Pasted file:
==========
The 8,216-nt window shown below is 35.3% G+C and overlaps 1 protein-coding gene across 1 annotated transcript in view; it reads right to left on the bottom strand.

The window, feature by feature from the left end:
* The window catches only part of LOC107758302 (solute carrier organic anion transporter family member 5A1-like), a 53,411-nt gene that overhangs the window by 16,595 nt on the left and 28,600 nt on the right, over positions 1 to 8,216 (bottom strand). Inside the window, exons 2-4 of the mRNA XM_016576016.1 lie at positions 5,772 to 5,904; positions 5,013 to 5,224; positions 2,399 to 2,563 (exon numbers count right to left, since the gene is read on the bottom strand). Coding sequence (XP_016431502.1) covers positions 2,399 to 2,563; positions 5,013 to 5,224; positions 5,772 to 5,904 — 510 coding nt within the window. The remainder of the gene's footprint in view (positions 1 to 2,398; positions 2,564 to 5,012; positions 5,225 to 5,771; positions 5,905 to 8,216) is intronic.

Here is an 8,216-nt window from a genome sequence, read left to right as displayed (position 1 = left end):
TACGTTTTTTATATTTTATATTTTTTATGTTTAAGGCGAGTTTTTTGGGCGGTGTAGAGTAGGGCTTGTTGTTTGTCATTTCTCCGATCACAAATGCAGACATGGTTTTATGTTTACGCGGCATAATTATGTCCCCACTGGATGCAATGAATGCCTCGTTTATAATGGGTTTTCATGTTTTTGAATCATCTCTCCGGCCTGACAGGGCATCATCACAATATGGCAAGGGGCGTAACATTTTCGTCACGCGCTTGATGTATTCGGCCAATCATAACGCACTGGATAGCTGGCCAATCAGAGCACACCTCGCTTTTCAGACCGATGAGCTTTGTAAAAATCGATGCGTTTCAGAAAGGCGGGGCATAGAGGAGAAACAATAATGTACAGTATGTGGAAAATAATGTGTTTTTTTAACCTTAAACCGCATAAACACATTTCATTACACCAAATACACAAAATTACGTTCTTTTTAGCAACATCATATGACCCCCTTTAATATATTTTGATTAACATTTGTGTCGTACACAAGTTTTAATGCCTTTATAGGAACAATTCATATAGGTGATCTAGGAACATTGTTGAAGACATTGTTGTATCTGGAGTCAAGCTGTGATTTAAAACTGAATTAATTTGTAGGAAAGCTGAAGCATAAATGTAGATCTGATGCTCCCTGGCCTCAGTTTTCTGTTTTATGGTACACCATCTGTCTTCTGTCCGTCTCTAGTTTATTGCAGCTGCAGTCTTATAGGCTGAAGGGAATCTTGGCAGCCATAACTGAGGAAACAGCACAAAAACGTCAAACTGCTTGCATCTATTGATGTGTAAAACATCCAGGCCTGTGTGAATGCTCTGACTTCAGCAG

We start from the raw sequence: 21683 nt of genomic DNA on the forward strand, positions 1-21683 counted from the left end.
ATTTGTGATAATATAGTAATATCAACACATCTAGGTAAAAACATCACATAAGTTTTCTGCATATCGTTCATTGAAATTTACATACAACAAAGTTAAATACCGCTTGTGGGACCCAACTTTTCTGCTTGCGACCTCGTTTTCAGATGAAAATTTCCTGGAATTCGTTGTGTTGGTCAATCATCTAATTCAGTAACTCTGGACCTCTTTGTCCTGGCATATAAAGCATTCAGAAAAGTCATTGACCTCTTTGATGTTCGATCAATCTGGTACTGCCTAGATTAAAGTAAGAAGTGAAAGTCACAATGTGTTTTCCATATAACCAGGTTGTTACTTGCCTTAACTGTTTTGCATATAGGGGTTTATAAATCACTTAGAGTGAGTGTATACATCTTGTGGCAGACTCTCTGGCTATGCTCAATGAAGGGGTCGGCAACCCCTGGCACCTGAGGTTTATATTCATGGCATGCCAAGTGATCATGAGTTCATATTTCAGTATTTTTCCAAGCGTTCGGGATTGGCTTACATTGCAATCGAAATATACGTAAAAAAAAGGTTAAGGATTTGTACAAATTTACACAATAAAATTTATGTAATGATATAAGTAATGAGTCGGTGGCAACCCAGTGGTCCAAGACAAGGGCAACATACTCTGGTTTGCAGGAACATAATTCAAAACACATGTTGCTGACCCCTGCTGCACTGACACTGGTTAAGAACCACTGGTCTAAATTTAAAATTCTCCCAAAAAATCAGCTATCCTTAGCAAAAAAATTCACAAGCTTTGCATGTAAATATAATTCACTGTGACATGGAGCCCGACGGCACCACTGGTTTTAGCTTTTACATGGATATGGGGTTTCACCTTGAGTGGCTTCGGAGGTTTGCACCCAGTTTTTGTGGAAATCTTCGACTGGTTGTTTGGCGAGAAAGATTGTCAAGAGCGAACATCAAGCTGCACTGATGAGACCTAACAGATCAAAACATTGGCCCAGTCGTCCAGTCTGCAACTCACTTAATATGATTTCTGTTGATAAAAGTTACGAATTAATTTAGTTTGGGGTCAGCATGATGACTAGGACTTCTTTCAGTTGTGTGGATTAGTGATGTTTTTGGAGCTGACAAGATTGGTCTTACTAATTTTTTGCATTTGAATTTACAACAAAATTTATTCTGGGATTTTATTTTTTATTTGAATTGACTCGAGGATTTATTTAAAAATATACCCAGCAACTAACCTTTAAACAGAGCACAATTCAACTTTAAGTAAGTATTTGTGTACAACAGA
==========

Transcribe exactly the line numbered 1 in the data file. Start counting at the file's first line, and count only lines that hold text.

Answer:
The 8,216-nt window shown below is 35.3% G+C and overlaps 1 protein-coding gene across 1 annotated transcript in view; it reads right to left on the bottom strand.